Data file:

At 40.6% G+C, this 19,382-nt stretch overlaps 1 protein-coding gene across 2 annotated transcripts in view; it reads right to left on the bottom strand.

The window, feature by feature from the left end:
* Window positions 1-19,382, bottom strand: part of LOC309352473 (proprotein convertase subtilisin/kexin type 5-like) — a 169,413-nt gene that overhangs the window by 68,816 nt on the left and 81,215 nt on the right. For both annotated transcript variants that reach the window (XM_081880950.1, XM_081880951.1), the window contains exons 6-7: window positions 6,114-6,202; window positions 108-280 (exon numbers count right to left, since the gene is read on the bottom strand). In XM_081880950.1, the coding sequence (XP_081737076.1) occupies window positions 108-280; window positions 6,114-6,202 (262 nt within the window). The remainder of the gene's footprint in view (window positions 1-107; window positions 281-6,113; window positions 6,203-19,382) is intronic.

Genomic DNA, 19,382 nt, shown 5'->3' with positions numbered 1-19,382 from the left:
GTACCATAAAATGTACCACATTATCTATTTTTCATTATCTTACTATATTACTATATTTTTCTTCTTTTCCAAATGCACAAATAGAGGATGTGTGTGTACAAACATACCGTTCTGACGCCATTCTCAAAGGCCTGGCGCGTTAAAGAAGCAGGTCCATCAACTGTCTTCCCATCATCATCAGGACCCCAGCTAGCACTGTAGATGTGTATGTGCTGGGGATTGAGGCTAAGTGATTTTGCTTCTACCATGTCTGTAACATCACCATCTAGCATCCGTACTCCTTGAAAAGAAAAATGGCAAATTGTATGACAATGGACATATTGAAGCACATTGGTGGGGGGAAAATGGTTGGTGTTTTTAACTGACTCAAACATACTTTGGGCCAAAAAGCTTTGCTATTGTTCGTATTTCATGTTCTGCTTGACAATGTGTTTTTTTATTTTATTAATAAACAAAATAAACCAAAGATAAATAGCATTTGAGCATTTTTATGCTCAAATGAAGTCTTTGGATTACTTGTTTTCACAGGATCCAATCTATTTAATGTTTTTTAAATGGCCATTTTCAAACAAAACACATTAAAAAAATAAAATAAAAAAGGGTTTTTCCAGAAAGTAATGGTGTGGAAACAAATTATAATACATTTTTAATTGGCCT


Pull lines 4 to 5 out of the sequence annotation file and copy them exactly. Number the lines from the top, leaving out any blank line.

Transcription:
Genomic DNA, 19,382 nt, shown 5'->3' with positions numbered 1-19,382 from the left:
GTACCATAAAATGTACCACATTATCTATTTTTCATTATCTTACTATATTACTATATTTTTCTTCTTTTCCAAATGCACAAATAGAGGATGTGTGTGTACAAACATACCGTTCTGACGCCATTCTCAAAGGCCTGGCGCGTTAAAGAAGCAGGTCCATCAACTGTCTTCCCATCATCATCAGGACCCCAGCTAGCACTGTAGATGTGTATGTGCTGGGGATTGAGGCTAAGTGATTTTGCTTCTACCATGTCTGTAACATCACCATCTAGCATCCGTACTCCTTGAAAAGAAAAATGGCAAATTGTATGACAATGGACATATTGAAGCACATTGGTGGGGGGAAAATGGTTGGTGTTTTTAACTGACTCAAACATACTTTGGGCCAAAAAGCTTTGCTATTGTTCGTATTTCATGTTCTGCTTGACAATGTGTTTTTTTATTTTATTAATAAACAAAATAAACCAAAGATAAATAGCATTTGAGCATTTTTATGCTCAAATGAAGTCTTTGGATTACTTGTTTTCACAGGATCCAATCTATTTAATGTTTTTTAAATGGCCATTTTCAAACAAAACACATTAAAAAAATAAAATAAAAAAGGGTTTTTCCAGAAAGTAATGGTGTGGAAACAAATTATAATACATTTTTAATTGGCCT